Feelings are an unavoidable part of every difficult conversation.
Fail to get your colleague to express their feelings and they will not hear you, they will simply stop listening because they are thinking about how they are feeling.
So how do you get them to tell you how they really feel about a situation?
The cost of asking someone to share their feelings can be risky as you are unsure of their emotional response, some will be measured, some upset and some hysterical.
However unexpressed feelings stop the conversation from moving forward and block our ability to fully listen and appreciate the other person’s point of view.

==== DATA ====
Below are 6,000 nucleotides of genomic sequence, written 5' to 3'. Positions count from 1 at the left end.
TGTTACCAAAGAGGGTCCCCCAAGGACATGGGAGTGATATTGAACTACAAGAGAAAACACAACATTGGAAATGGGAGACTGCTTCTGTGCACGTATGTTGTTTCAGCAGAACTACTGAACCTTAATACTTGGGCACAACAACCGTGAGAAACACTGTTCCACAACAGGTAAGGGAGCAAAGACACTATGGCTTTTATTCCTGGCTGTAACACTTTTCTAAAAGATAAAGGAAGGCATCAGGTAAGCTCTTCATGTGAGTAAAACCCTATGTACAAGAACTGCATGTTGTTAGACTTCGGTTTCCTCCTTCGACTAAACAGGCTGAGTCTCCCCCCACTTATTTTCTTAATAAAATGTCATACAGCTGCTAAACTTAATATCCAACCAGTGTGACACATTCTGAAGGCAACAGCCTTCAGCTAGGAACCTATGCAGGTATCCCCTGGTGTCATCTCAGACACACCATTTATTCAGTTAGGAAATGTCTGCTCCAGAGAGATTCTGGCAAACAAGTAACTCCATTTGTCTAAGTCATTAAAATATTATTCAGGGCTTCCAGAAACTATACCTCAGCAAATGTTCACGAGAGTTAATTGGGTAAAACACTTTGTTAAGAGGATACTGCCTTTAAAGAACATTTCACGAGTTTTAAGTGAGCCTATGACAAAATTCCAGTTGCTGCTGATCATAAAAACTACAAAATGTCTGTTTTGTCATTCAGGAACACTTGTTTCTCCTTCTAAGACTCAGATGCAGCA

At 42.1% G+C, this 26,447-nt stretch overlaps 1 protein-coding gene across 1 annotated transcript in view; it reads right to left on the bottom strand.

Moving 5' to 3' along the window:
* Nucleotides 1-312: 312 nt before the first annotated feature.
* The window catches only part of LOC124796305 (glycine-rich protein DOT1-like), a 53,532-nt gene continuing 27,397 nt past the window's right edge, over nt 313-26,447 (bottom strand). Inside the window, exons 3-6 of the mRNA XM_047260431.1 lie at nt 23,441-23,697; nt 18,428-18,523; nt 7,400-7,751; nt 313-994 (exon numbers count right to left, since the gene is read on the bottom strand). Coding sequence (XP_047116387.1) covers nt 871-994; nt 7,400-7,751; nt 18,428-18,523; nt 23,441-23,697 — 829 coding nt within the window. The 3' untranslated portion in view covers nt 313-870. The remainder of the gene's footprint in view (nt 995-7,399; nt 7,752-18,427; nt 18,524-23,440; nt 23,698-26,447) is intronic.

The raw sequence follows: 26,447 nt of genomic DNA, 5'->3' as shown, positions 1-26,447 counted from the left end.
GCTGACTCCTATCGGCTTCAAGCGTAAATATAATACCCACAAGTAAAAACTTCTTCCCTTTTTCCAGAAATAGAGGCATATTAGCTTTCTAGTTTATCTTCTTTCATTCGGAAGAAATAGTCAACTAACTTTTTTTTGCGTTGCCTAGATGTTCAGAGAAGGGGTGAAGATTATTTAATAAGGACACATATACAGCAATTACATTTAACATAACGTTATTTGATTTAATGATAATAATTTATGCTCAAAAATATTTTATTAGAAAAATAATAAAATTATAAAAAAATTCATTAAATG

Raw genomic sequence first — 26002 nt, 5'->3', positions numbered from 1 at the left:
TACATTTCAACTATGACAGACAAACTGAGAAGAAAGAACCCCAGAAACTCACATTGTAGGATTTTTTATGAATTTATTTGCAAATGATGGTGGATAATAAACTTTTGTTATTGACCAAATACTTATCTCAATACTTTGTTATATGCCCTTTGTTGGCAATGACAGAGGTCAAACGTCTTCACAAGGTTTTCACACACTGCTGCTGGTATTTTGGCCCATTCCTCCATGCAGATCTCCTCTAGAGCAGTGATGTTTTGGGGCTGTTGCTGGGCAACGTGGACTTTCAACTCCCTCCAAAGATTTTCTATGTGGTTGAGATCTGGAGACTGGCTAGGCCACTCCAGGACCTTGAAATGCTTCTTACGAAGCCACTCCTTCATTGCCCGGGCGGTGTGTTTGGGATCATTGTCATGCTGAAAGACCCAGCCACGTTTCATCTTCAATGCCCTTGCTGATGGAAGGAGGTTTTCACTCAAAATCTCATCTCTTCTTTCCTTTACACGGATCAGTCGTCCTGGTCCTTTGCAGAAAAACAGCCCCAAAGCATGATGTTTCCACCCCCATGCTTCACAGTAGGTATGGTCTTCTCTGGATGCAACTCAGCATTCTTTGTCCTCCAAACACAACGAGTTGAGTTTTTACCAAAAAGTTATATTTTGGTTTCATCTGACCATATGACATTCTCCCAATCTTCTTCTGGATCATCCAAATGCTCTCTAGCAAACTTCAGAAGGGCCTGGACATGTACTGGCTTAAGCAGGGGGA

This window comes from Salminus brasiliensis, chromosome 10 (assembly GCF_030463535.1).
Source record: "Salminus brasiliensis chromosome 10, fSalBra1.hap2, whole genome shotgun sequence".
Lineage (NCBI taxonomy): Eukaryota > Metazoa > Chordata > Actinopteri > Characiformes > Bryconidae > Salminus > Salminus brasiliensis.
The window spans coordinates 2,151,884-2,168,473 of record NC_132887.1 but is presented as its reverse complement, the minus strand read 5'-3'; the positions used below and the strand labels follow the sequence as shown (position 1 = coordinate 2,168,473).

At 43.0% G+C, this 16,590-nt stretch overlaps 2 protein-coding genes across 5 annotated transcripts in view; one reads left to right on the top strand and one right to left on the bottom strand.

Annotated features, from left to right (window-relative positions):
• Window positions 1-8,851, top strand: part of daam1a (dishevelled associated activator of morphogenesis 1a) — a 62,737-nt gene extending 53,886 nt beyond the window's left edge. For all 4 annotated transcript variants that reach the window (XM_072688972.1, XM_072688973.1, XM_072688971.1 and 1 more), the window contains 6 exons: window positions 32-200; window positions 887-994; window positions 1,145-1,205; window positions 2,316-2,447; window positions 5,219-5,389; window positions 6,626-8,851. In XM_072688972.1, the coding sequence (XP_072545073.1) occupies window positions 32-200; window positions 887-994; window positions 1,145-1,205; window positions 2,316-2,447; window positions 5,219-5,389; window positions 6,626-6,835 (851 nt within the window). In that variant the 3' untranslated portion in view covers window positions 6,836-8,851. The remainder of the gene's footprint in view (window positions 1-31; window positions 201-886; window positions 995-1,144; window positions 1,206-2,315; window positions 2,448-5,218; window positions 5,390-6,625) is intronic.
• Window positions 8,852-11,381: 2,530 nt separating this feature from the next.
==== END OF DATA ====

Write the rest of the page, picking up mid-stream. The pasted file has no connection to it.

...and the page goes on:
If unaddressed, feelings will either leak out or burst out!
Feelings are often at the heart of every difficult conversation.
So how can you have an open and honest conversation about how the other person is feeling?
A successful learning conversation is peppered with feeling questions and empathy statements. For a successful discussion about feelings you must be open and honest and have a genuine curiosity about how the other person is feeling.
It goes without saying that it’s also important to listen to what they are saying and not interject with your own feelings when the atmosphere is highly charged.
It is important to remember that a highly charged difficult conversation more than likely shows that the other person really cares about the situation, they want to resolve the problem just as much as you do.